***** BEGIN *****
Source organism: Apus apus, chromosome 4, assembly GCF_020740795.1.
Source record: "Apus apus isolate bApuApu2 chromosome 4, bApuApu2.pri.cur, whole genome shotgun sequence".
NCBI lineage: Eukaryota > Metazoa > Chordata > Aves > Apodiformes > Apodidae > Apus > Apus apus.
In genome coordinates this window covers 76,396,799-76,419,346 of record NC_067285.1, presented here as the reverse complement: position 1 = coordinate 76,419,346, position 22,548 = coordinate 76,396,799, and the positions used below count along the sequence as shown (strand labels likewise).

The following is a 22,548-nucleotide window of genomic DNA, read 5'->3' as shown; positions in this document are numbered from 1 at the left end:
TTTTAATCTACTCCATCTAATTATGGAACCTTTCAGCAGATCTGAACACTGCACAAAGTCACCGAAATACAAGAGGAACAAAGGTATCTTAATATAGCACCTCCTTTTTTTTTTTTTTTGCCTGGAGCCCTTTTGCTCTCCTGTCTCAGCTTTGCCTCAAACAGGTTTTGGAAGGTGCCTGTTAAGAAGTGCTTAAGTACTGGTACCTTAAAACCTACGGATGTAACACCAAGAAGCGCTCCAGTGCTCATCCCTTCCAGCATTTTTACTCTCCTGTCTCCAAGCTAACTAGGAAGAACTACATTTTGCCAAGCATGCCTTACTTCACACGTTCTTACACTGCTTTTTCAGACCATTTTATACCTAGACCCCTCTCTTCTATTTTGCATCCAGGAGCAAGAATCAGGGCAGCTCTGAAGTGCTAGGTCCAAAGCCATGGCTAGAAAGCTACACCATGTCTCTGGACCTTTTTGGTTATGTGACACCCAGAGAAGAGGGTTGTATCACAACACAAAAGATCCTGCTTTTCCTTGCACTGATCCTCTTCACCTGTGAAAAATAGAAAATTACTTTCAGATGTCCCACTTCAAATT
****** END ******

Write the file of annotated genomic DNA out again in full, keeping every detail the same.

Source organism: Apus apus, chromosome 4, assembly GCF_020740795.1.
Source record: "Apus apus isolate bApuApu2 chromosome 4, bApuApu2.pri.cur, whole genome shotgun sequence".
NCBI lineage: Eukaryota > Metazoa > Chordata > Aves > Apodiformes > Apodidae > Apus > Apus apus.
In genome coordinates this window covers 76,396,799-76,419,346 of record NC_067285.1, presented here as the reverse complement: position 1 = coordinate 76,419,346, position 22,548 = coordinate 76,396,799, and the positions used below count along the sequence as shown (strand labels likewise).

The following is a 22,548-nucleotide window of genomic DNA, read 5'->3' as shown; positions in this document are numbered from 1 at the left end:
TTTTAATCTACTCCATCTAATTATGGAACCTTTCAGCAGATCTGAACACTGCACAAAGTCACCGAAATACAAGAGGAACAAAGGTATCTTAATATAGCACCTCCTTTTTTTTTTTTTTTGCCTGGAGCCCTTTTGCTCTCCTGTCTCAGCTTTGCCTCAAACAGGTTTTGGAAGGTGCCTGTTAAGAAGTGCTTAAGTACTGGTACCTTAAAACCTACGGATGTAACACCAAGAAGCGCTCCAGTGCTCATCCCTTCCAGCATTTTTACTCTCCTGTCTCCAAGCTAACTAGGAAGAACTACATTTTGCCAAGCATGCCTTACTTCACACGTTCTTACACTGCTTTTTCAGACCATTTTATACCTAGACCCCTCTCTTCTATTTTGCATCCAGGAGCAAGAATCAGGGCAGCTCTGAAGTGCTAGGTCCAAAGCCATGGCTAGAAAGCTACACCATGTCTCTGGACCTTTTTGGTTATGTGACACCCAGAGAAGAGGGTTGTATCACAACACAAAAGATCCTGCTTTTCCTTGCACTGATCCTCTTCACCTGTGAAAAATAGAAAATTACTTTCAGATGTCCCACTTCAAATT